Fixed Prices???

One of the things that you have to get used to here in the Philippines, is the need to bargain over everything. This can be both exciting and frustrating. A simple trike ride to the church can vary in price depending on who is driving, so negotiations must take place ahead of time. As I have been told....there is no such thing as a "Fixed Price" in the Philippines. Fixed price is the term that is used for a non-negotiable price. Well, we found that to be true in an interesting way...

We were heading back from a visit, riding the motorcycles. Rev. G. and I, he was leading, and when we got to the red light district, he opted to avoid that street, the infamous Fields Avenue, (amen) and went forward to take the highway that goes through what was formerly known as Clark Air Force Base. Now the street he was about to turn on, is four lanes, at one time it was two lanes in each direction, but at this particular time, it was four lanes in one direction, (it has since changed again to two directions) well, he made a turn down the wrong way, and that particular day, the police were not in the donut shops. They waved us over and began issuing tickets. Now, corruption and graft are rampant here, and it sometimes seems that their purpose is to get some more donut money rather than enforce the law, but one thing they know, you have got to make sure these people are going to pay the ticket, so they take your drivers license right there on the spot, and make you pick it up within three days when you pay the ticket.

So within the next couple of days we were on our way to the police office to pay the tickets. Now, we have two ladies that attend our church that worked somewhere on the base, there are over 30,000 people that work on the base, and we frankly, didn't know where they worked. We were about to find out...As we walked into the office, "Hello Pastor! How are you? What are you doing here?" Well...as we sheepishly pulled out our colored slips of paper. "Oh, Come with me." She escorted us into the Chief's office, and lo and behold, there was the other sister. She was the Chief's secretary. We explained our business, we really just wanted to pay the fine recover our licenses and go. She, on her own accord, began to text the officer that wrote the ticket and bargain over the ticket. Meanwhile, the chief came in and we were introduced. He began to say, "Well I really can't help you, it wouldn't be good for me to interevene on their tickets." Remember, we were not asking him to, we just wanted to pay and go, but as we talked, it seemed he took a liking to us. His tone changed and he began to give us pointers. He said, when the officer is still writing the ticket, you can bargain with him about how much the ticket will be. If you do get pulled over again, just tell them that you are a friend of the chief! In the background, the lady is still texting to the officer and managed to bargain the ticket down to about $2 for one and $6 for the other. Truly, there are NO fixed prices in the Philippines!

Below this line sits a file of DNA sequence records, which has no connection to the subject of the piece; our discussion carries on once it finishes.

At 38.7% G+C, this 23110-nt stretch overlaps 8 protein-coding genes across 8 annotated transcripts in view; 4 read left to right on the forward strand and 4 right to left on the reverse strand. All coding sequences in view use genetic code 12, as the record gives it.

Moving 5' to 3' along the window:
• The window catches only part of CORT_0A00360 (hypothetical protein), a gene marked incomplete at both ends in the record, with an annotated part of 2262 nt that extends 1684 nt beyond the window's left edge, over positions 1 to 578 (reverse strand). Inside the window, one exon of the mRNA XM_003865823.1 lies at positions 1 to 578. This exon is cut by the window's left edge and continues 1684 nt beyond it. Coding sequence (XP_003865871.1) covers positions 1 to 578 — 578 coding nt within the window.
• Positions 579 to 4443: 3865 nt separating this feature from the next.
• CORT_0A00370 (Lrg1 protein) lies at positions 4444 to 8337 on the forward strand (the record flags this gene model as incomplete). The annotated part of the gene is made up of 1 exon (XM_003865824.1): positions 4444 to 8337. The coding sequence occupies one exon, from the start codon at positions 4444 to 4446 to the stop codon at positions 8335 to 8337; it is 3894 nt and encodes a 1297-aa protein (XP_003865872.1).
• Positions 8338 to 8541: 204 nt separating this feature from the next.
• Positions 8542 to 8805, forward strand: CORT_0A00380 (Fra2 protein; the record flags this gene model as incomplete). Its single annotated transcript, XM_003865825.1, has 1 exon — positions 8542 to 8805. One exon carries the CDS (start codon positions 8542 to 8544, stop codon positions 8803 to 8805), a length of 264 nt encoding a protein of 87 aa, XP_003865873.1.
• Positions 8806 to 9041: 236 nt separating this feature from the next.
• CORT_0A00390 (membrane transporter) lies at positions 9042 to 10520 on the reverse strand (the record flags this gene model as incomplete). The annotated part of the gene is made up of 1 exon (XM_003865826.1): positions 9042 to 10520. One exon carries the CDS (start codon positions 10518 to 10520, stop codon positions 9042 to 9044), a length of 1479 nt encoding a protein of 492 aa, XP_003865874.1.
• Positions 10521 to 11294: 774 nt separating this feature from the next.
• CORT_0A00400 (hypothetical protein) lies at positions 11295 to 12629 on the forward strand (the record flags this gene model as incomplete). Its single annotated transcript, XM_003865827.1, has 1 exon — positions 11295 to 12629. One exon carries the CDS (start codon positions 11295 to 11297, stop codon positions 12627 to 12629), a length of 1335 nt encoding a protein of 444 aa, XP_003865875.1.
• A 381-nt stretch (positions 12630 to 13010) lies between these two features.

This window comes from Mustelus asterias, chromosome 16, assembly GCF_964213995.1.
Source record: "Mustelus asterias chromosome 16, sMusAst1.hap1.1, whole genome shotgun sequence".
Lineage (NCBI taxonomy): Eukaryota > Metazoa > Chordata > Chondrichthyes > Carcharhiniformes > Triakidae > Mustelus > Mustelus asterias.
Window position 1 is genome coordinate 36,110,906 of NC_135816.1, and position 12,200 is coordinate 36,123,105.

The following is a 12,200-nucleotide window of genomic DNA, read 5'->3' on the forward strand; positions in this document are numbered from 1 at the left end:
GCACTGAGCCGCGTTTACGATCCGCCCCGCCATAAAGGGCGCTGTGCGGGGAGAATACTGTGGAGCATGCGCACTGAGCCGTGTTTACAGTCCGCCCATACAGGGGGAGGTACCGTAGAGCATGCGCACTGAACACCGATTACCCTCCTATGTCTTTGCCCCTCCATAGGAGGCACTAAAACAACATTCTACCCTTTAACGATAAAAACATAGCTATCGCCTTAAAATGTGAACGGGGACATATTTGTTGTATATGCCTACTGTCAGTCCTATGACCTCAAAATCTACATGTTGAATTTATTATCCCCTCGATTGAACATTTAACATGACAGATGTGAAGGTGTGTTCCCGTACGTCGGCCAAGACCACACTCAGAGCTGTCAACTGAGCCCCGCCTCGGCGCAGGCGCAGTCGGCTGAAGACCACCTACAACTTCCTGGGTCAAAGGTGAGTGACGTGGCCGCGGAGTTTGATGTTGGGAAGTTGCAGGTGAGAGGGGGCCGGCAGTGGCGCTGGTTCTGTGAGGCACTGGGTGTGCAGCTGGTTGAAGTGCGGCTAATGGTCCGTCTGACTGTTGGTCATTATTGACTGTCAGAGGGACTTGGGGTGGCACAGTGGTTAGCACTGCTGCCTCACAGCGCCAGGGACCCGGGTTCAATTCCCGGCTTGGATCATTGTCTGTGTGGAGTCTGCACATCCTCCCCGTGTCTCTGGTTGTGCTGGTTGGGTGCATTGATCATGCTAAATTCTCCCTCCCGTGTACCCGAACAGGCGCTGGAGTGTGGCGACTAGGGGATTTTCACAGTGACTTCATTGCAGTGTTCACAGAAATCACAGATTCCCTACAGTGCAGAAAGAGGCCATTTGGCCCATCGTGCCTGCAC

Wednesday, June 14, 2006

Tears in Her Eyes

BEIJING (Reuters) - A Chinese peasant woman who suffered a brain hemorrhage was left at the undertakers alive for cremation because her family could no longer afford hospital treatment, state media said Friday.

She was only saved by the tears in her eyes.

You Guoying, a 47-year-old migrant worker from southwestern Sichuan province, was taken for cremation by her husband and children in Taizhou, eastern Zhejiang province, where she worked, the China Youth Daily said.

Fortunately for You, the undertaker realized she was still alive when he saw her move and tears in her eyes, the newspaper said.

You was taken back to hospital for further treatment with money donated by sympathetic citizens of prosperous Zhejiang, the newspaper said.

"Three days of treatment cost us more than 10,000 yuan," it quoted her daughter as saying, adding that was the sum of the family's life savings.

"If there had been another option, who would have the heart to send a member of their own family for cremation while there was still a hope of survival?"

As I think about this sad tale, a woman left for dead, her family unwilling and unable to pay the price for her recovery, the parallel comes quickly.

How many walk the streets of my city, spiritually left for dead, too much work to help them, the cost, someone elses life poured out in prayer and work, much too high, think some. Others are unable to help them, they only have religion, and not the riches of Christ. And I wonder, Will I see the tears in their eyes? Will I notice, and step up and pay the price? God help me...